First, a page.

Hite explained that representatives had told him that the boards in the gym floor should dry out and lay flat again.
“I think there’re ways to test it,” Hite claimed. “I think what we need to do is see if what I’ve been told is correct; and for that we need to hear from him.”
Commissioner Ronald D. “Ron” Wesson said the county needed a written guarantee as to who would be responsible for fixing this to the board’s satisfaction and that no one had given the board that assurance.
Hite said he didn’t fault WIMCO for the buckling and that it was probably caused by the lack of a dehumidifier not being present during construction, or once the building was occupied.
“We have since added that to the gym and that’s why I believe the floor has buckled,” said Hite. “And that’s my responsibility, and I accept that. I want it fixed just like you do.”
Hite said he’d been assured by the manufacturer to not make adjustments to the floor, but let it dry out and that it would lay down; but barring that, he would return and re-set any flooring to the board’s satisfaction.
County Attorney Lloyd Smith said he had been contracted by WIMCO’s attorney, saying he had been told that the buckling of the floor was due to a design omission, not anything due to WIMCO’s construction.
Hite accepted responsibility for the floor buckling, absolving WIMCO of any construction culpability.
“I can’t see anything they (WIMCO) have done that would contribute to these floors doing this,” Hite stated.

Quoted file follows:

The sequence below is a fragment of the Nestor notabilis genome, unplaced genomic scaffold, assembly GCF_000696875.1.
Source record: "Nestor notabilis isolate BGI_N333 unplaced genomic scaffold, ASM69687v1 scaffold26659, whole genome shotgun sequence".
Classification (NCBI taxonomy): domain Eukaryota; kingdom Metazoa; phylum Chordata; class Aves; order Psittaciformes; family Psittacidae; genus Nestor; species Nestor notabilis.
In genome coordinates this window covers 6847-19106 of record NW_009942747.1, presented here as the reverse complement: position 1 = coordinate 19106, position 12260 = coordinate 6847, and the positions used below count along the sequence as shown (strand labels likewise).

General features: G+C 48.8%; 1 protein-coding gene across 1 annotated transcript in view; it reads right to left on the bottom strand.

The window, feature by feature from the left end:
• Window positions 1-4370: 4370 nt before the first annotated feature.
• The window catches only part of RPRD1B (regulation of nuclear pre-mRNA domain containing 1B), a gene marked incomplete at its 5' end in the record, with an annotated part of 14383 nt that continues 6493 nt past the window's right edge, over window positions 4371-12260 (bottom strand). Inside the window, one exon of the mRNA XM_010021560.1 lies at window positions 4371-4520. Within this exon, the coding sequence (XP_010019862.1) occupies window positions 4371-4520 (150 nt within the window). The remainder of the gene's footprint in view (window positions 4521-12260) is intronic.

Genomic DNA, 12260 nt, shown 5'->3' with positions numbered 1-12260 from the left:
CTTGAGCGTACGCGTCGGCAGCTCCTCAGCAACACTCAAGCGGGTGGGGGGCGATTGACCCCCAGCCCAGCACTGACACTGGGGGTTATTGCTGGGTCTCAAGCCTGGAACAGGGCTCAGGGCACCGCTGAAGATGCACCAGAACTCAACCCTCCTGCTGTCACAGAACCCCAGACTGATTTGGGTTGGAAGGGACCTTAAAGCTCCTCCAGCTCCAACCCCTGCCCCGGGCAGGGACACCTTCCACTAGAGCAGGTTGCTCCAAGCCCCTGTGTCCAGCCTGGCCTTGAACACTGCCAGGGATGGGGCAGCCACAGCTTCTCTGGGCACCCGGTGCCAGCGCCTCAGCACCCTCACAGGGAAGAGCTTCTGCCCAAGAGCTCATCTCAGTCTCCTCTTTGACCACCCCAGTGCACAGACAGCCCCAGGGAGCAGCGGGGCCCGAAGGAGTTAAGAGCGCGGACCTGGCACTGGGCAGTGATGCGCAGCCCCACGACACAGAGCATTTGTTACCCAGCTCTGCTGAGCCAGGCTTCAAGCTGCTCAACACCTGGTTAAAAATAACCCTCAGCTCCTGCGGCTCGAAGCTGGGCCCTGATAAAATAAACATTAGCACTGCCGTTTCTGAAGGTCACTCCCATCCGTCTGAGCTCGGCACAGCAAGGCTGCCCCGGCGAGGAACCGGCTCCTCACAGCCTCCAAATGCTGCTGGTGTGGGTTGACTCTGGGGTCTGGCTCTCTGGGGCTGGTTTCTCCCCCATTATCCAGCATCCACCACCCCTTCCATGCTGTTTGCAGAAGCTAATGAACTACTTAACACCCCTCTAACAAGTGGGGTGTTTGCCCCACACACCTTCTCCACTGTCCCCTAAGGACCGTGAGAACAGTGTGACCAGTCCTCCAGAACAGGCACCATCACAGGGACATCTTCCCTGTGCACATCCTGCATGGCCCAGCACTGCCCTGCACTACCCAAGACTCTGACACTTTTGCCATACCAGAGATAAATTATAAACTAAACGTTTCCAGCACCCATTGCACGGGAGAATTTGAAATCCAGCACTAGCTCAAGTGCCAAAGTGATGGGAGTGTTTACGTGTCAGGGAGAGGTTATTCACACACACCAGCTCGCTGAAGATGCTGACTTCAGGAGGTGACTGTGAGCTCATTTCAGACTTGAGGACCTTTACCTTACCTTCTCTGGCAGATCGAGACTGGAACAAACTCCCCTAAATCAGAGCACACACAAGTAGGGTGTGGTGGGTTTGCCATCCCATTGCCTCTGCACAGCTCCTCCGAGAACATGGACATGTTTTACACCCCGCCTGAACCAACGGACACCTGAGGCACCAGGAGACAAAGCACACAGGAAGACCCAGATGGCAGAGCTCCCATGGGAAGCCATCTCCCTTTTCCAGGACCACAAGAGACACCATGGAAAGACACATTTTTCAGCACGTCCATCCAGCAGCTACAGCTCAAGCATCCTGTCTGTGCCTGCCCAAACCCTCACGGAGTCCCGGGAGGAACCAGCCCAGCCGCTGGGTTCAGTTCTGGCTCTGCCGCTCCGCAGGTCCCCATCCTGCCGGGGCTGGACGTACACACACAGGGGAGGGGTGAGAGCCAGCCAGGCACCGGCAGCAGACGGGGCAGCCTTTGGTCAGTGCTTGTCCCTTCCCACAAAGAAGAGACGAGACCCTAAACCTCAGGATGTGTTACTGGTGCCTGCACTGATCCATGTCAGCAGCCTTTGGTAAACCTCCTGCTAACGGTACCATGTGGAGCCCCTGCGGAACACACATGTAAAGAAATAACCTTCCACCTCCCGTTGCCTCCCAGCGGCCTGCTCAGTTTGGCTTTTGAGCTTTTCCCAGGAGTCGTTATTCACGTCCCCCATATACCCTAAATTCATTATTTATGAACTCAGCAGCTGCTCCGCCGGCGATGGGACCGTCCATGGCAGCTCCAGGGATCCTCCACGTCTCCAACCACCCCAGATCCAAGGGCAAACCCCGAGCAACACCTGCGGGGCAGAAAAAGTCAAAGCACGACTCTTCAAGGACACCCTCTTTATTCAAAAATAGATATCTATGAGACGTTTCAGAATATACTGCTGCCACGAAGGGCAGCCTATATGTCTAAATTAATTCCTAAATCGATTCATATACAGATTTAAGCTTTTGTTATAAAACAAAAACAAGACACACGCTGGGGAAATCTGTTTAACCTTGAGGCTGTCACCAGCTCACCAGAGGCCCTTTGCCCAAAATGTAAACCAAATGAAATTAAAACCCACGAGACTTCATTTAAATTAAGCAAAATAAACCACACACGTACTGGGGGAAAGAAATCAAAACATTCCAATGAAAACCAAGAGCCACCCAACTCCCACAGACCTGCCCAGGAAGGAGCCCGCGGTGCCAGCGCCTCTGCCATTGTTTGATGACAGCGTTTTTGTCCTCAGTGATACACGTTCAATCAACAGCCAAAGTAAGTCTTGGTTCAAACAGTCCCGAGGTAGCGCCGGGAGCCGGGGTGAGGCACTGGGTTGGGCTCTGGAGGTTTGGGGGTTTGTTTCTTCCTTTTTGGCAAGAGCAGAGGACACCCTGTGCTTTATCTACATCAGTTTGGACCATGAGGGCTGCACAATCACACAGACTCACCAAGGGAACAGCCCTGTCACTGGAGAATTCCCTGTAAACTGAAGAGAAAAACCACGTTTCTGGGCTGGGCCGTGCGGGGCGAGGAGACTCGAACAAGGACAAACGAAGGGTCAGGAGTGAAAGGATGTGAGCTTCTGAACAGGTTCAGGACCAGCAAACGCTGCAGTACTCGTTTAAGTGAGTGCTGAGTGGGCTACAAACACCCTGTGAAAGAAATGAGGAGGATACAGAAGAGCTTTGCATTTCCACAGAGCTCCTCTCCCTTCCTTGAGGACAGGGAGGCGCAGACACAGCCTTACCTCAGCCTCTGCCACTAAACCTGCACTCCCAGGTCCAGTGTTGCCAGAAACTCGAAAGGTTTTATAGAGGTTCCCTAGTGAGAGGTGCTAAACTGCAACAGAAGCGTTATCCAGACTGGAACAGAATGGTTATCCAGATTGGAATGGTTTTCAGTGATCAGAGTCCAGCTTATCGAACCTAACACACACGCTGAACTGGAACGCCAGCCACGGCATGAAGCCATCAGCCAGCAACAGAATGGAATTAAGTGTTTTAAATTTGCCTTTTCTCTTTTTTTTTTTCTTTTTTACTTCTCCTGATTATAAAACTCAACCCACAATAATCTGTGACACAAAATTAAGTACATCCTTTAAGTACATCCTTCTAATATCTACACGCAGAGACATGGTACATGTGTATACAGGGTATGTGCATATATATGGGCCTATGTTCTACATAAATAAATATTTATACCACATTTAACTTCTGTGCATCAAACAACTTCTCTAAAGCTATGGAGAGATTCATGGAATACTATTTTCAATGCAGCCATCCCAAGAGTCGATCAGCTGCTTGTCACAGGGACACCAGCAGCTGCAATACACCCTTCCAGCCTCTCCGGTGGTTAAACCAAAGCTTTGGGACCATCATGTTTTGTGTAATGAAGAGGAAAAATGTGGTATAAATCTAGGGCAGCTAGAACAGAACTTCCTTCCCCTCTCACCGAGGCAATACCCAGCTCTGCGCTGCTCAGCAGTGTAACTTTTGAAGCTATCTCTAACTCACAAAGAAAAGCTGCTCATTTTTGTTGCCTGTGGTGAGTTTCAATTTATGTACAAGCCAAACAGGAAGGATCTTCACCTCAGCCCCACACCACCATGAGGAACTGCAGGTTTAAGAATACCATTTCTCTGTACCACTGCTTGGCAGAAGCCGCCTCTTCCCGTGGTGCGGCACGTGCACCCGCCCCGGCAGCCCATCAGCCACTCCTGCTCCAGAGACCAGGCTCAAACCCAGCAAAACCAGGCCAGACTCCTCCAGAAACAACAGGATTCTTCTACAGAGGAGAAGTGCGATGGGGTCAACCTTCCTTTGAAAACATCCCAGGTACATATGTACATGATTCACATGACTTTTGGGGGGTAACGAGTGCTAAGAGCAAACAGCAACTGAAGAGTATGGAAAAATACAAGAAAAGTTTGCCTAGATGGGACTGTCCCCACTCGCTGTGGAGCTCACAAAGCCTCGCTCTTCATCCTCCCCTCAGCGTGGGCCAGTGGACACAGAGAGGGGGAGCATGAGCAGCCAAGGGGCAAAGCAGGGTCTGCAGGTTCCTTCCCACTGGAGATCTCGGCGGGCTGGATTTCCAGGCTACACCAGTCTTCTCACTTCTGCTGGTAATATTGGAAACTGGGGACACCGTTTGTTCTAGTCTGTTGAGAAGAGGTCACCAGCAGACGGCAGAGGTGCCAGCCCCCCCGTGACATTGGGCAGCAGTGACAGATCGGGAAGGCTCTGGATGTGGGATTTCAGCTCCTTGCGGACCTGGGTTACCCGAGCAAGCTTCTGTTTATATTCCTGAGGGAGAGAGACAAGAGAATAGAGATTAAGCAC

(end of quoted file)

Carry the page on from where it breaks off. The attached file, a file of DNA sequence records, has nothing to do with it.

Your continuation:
Hite further stated he would be in touch with the manufacturers, whom he called a “lifetime business partner” and see what they would be willing to do.
“They’re one of the leaders in the industry,” said WIMCO’s Smith.
Trent said the concern with the doors was being cut down due to the high humidity levels and if there were something to address the door swelling.
Attorney Smith asked if rather than compiling a list, if someone from Edwards could come and look at the doors.
They’ve made project visits before,” said WIMCO’s Smith. “They have to come and certify the installation of the hardware, so I can get them to come back.”
Hite requested a list of the areas where cracking beneath the tile was occurring, where the concrete had been scored, or cut.
“It’s underneath the tile,” said Trent. “So you’re unaware of where it’s located until the tile starts to raise up.”
“You are going to have some settlement,” said WIMCO’s Smith. “Typically during the 11 month warranty period is where you’re going to have some issues addressed.”
Commissioner Rick Harrell asked when the 11-month inspection would take place and was told sometime in May of 2015, since the Certificate of Occupancy was in June of this year.
“We’ll make it happen,” Hite reiterated.
Trent again expressed a desire to have the issues addressed by representatives, corrected, and resolved; and that it is done as quickly and efficiently as possible.
WIMCO agreed to have a door representative and the project manager inspect the work late last week and agreed to meet back at the Commissioner’s Room on Monday, Nov. 24.
It was during that meeting that the Commissioners deemed the issues to have been reviewed sufficiently and ordered the release of the contractor’s funds.
At the Monday morning meeting, Trent made a motion for the release of the retainage funds and it was seconded by Wesson.
Smith, the WIMCO contractor, was there for the Commissioner’s call meeting to receive the check for the retainage amount ($452,887.61).